If you go to Local Harvest website and put in your zip code, you’ll be able find a farmer’s market near you.
My farmers market has a fishmonger from Long Island whose catch include fresh oysters, scallops, squid, porgies, cod, fluke, clams, steamers, and other fresh catch from the day before. I really tested my oyster shucking skills with these.
We also buy fresh eggs (I ate a raw egg that hatched the day before and it was very sweet. Ewwww…how can you do that. you might say? I didn’t have to worry about Salmonella since the eggs never touched a conveyor belt or went near a processing facility with a possibility of contamination. I do not recommend for you to try this at home but I felt confident that these eggs were not tainted), grass fed, free roaming, and humanely treated meats with no antibiotics or hormones. I didn’t realize how ‘meat’ should taste until I tasted meat from these farms. We also buy local wine made in the Hudson Valley and they compliment whatever we cook beautifully. And they didn’t travel all day way from California or France.
Community Supported Agriculture
Over the last 20 years, Community Supported Agriculture (CSA) has become a popular way for consumers to buy local, seasonal food directly from a farmer. Here are the basics: a farmer offers a certain number of “shares” to the public. Typically the share consists of a box of vegetables, but other farm products may be included. Interested consumers purchase a share (aka a “membership” or a “subscription”) and in return receive a box (bag, basket) of seasonal produce each week throughout the farming season.
This arrangement creates several rewards for both the farmer and the consumer. In brief…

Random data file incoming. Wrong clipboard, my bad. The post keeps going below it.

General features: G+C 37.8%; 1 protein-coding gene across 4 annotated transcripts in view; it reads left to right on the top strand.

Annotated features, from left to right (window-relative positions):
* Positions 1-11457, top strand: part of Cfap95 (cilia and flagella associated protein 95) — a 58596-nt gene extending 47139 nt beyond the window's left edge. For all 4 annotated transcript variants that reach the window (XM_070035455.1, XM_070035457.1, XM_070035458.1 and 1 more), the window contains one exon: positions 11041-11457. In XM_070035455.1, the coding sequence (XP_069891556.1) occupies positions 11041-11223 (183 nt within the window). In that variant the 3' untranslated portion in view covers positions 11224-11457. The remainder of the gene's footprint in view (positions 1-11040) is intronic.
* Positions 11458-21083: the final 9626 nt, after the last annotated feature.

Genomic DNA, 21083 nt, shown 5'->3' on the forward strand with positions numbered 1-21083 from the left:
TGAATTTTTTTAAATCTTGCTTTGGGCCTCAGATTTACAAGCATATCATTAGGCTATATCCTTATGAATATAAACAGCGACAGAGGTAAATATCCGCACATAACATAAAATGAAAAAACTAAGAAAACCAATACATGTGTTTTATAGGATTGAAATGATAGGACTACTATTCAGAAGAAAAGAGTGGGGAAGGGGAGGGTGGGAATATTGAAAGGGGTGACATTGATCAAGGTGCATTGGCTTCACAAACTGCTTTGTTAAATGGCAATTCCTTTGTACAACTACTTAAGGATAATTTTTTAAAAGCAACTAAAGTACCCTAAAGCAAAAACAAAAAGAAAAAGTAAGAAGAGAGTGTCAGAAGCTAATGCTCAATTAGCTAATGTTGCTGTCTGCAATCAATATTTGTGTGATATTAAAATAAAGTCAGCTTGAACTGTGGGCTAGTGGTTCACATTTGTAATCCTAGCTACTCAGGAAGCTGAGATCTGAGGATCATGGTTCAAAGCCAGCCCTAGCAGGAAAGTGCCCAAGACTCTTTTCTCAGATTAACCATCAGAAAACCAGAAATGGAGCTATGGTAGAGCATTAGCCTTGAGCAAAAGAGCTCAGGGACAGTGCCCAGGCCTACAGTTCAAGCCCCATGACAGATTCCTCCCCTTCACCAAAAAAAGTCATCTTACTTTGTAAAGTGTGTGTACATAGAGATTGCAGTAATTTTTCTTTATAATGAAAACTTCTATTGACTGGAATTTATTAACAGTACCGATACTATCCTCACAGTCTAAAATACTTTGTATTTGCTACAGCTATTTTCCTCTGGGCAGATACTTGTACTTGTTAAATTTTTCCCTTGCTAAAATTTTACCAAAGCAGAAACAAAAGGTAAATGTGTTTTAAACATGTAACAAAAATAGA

Advantages for farmers:
Advantages for consumers:
- Eat ultra-fresh food, with all the flavor and vitamin benefits
- Get exposed to new vegetables and new ways of cooking
- Usually get to visit the farm at least once a season
- Find that kids typically favor food from “their” farm – even veggies they’ve never been known to eat
- Develop a relationship with the farmer who grows their food and learn more about how food is grown
It’s a simple enough idea, but its impact has been profound. Tens of thousands of families have joined CSAs, and in some areas of the country there is more demand than there are CSA farms to fill it. The government does not track CSAs, so there is no official count of how many CSAs there are in the U.S.. LocalHarvest has the most comprehensive directory of CSA farms, with over 2,500 listed in our grassroots database. In 2008, 557 CSAs signed up with LocalHarvest, and in the first two months of 2009, an additional 300 CSAs joined the site.
Some drawbacks and how to handle problems.
There are some complaints about a few CSA farms where something happened and the produce was simply unacceptable. There might have been bad weather related problems with crop or business related problems with farmers. But those rare situations are what they called “shared risks” with CSA and if you are not comfortable with those possible risks (Local Harvest states in their website that these incidences are very rare but they exist) then, you may be better to go to local farmers market. If the potential for “not getting your money’s worth” makes you feel anxious, then shared risk may not be for you.